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Soldier rescued after six days buried in snow

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An Indian soldier was rescued nearly a week after he was buried by a deadly avalanche on the world's highest battleground.

Yesterday, Lance Corporal Naik Hanamanthappa Koppad was being treated in Delhi in critical but stable condition, the army said.

Mr Koppad spent six days trapped in snow after a massive block of ice fell onto his army post on the Siachen glacier on Feb 3, killing nine of his colleagues, AFP reported.

He was found under about 7m of snow in temperatures of minus 45 deg C, Army Command chief Lieutenant-General D.S. Hooda told The Times of India.

The soldier's rescue late on Monday came days after India said there was little hope of survivors from the disaster in the disputed Himalayan region of Kashmir.

Lt-Gen Hooda called it a "miracle" as he described the huge challenges faced by the rescue team, operating at an altitude of 5,900m.

"It was not a typical soft snow avalanche. It was like a wall of rock-hard ice," he told AFP, describing how army rescuers used sniffer dogs and specialist radar to detect the buried soldiers. "The effort went on day and night, except during two nights when blizzards hit the area."

Reports said Mr Koppad survived in an air pocket.

Special battery-operated snow-cutters had to be flown in using helicopters which, at that altitude, can carry only up to 50kg in weight.

"We are all very, very happy," Mr Koppad's father told reporters.

"God has been very kind to us. His mother had been crying, I was also crying," he said, without giving his name.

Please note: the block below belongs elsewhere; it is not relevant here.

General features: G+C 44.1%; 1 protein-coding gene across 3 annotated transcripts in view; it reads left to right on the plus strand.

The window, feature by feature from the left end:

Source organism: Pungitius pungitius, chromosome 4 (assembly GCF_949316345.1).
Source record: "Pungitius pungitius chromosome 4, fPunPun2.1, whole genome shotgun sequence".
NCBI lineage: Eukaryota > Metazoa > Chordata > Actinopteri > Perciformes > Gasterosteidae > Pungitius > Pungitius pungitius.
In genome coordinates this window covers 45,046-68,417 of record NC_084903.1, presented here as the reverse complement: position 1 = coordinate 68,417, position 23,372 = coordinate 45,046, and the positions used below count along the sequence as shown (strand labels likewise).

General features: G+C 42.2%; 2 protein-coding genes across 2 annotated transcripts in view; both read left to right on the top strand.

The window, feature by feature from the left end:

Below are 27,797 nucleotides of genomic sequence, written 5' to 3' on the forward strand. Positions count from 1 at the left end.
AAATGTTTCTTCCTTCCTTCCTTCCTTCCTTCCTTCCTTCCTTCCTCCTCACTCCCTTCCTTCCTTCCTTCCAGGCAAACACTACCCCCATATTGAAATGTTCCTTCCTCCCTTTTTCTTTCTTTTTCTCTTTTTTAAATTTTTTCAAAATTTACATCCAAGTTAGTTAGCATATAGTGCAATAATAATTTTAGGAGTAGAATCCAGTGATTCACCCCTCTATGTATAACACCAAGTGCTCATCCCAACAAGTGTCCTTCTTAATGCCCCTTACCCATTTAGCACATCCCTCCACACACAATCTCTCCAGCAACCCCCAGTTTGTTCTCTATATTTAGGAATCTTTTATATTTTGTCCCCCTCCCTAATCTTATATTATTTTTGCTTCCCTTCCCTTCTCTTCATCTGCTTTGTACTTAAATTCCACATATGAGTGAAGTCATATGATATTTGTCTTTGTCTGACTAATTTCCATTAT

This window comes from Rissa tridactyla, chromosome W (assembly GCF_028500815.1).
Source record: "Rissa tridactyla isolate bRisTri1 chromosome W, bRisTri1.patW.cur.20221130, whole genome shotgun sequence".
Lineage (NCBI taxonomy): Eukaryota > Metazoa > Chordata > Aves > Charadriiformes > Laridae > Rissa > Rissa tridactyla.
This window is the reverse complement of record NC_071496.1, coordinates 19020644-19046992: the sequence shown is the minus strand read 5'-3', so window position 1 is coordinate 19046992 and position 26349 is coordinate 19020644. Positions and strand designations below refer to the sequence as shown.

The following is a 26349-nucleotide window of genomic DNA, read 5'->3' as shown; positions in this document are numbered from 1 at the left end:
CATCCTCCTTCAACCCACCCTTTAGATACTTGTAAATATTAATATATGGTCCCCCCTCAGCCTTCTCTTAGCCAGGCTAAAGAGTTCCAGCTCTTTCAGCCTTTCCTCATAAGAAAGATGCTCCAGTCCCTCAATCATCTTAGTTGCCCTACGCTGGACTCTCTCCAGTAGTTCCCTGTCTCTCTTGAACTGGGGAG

"We don't have money to go and visit him. If the government can help us a little, we can go to meet him."

Lt-Gen Hooda said the bodies of the other nine soldiers had been retrieved, declaring the rescue mission over.

An estimated 8,000 soldiers have died on the glacier since 1984, almost all of them from avalanches, landslides, frostbite, altitude sickness or heart failure, rather than combat.

In 2012, 140 Pakistani soldiers were killed at the high-altitude Gayari base in one of the worst disasters on the glacier.


Each side is estimated to deploy around 3,000 troops on the glacier, where winter temperatures plummet to minus 70 deg C, with blizzards gusting at speeds of 160kmh.

The nuclear-armed neighbours fought a fierce battle over Siachen in 1987, though guns on the glacier have largely fallen silent since a peace process began in 2004.

The Kashmir region - of which Siachen is a part - is divided between Pakistan and India but is claimed by both.

It has triggered two of the three wars between the neighbours since independence in 1947 from Britain.

Prime Minister Narendra Modi visited the soldier in hospital shortly after his arrival in Delhi. "We are all hoping and praying for the best," Mr Modi tweeted.

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